musing minds

The United States Senate

Apparently, it’s time to discuss the United States Senate and how it works. Again.

Yesterday, Eric Swalwell (D-CA) tweeted this:

I don’t know where he’s getting his 2,000 senators over the next 250 years from. There are still only two per state as it has been since the inception of the country. We started with 26 (two for each of the 13 States) and we now have 100 (two for each of the States). This Valentine’s Day will mark the 110th anniversary of the 48th state, Arizona, being admitted to the union. The final two, Alaska and then Hawaii, were admitted on January 3 and August 21 of 1959 respectively.

Does he see in that a trend that will add 1,000 states over relatively the same period of time? Also, the House has been limited to 435 members since 1929 and the Permanent Apportionment Act. Where would he put 2,000 Senators and the however many added House members?

Or, as is more probable, does he think that the Senate is or should be based on the population like the House of Representatives is. There are many, many people who are under this misapprehension.

So let’s go over it. The Constitution of the United States, Section 3 deals with the Senate.

The Senate of the United States shall be composed of two Senators from each State, chosen by the Legislature thereof, for six Years; and each Senator shall have one Vote.

The phrase chosen by the Legislature has been changed by the 17th Amendment to the Constitution.

The Senate of the United States shall be composed of two Senators from each State, elected by the people thereof, for six years; and each Senator shall have one vote. The electors in each State shall have the qualifications requisite for electors of the most numerous branch of the State legislatures.

When vacancies happen in the representation of any State in the Senate, the executive authority of such State shall issue writs of election to fill such vacancies: Provided, That the legislature of any State may empower the executive thereof to make temporary appointments until the people fill the vacancies by election as the legislature may direct.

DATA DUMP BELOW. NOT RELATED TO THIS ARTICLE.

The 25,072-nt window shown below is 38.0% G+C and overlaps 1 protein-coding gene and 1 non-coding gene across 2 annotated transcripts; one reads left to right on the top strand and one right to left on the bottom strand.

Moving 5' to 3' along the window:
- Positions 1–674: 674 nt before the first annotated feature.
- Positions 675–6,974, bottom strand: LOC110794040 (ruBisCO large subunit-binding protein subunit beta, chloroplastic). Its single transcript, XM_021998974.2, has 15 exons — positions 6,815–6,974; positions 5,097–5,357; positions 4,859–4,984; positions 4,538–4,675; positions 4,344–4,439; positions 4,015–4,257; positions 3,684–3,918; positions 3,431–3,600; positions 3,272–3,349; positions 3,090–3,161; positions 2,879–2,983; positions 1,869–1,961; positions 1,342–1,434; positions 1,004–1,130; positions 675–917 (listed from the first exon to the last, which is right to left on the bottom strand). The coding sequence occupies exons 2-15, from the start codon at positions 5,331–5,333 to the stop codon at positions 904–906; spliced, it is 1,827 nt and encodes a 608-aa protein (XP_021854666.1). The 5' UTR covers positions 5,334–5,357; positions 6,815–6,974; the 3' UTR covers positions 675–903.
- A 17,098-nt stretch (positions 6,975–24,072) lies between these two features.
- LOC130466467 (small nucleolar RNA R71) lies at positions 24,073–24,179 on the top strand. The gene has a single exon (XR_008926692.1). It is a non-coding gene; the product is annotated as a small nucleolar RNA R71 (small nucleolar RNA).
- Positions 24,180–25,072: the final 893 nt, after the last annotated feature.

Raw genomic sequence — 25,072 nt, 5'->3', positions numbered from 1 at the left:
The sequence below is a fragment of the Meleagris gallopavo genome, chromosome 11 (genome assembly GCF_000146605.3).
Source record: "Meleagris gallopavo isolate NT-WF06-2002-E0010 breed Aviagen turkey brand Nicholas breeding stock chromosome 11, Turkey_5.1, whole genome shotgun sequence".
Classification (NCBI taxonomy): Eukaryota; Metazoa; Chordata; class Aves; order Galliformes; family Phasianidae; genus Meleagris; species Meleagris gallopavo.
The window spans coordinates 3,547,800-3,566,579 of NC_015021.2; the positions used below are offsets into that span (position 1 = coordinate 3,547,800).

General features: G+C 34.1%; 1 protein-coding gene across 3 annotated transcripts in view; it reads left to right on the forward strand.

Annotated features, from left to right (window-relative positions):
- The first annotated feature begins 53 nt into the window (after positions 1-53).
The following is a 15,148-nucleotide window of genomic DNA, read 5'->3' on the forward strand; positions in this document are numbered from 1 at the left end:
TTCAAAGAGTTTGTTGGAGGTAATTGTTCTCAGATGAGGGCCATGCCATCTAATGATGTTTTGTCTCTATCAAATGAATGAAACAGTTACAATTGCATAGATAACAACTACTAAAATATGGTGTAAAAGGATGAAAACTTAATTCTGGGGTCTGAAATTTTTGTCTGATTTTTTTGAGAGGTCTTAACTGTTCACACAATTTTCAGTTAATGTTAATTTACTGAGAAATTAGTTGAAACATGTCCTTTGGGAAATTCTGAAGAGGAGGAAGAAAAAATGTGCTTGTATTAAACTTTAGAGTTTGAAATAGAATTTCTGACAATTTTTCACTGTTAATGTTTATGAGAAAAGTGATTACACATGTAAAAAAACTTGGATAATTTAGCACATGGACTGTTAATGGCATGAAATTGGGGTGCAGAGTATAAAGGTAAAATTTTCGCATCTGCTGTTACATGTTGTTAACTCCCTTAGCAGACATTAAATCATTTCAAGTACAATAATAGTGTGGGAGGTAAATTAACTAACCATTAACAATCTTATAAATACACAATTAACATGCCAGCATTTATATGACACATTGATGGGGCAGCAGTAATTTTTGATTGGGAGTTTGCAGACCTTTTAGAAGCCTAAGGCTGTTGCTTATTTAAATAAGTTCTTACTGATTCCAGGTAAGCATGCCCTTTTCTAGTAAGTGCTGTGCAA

This amendment shall not be so construed as to affect the election or term of any Senator chosen before it becomes valid as part of the Constitution.

The States gave up power when they ratified the 17th Amendment on April 8, 1913, nearly a year after it was passed by Congress on May 13, 1912. It’s also confused a lot of people into thinking that the Senators work for the People instead of for the States.

This is an important distinction because the House of Representatives, the People’s representatives, the people who vote for the popular stuff, vote for the, well, popular stuff. Stuff that brings money back to their districts, money for their constituents, the “free” stuff.

But a lot of that popular stuff comes along with strings. The Federal Government (your taxes) will pay for some of that stuff or will pay for that stuff for a certain period of time but then the State has to pick up the rest. But the promise was for the whole thing. For example, the Federal law says 10 years of Medicaid funded at a certain level but the Fed funding will actually be for four years and the State has to fund it for the final six.

The Senate is supposed to take a look at things like this and say, whoa! Wait a minute! Let’s take a step back and rethink this. Maybe we don’t want those strings. Maybe we don’t want to accept this. During Obamacare Ben Nelson of Nebraska got wording placed in the bill to have Nebraska’s share of the expansion of Medicaid covered for his cloture vote. That Cornhusker Kickback was eventually removed. But Nelson did at least try to represent the State’s interests.

Electoral College

When people get confused over the Senators they get confused over the Electoral College as well. They think that smaller states are “over-represented” because they have three electoral votes versus the larger states that have more. They’ll take the population of the state, divide by the number of electors and show that the quotient of the population of the small state divided by three is smaller than the quotient of the larger state divided by the larger number of electors.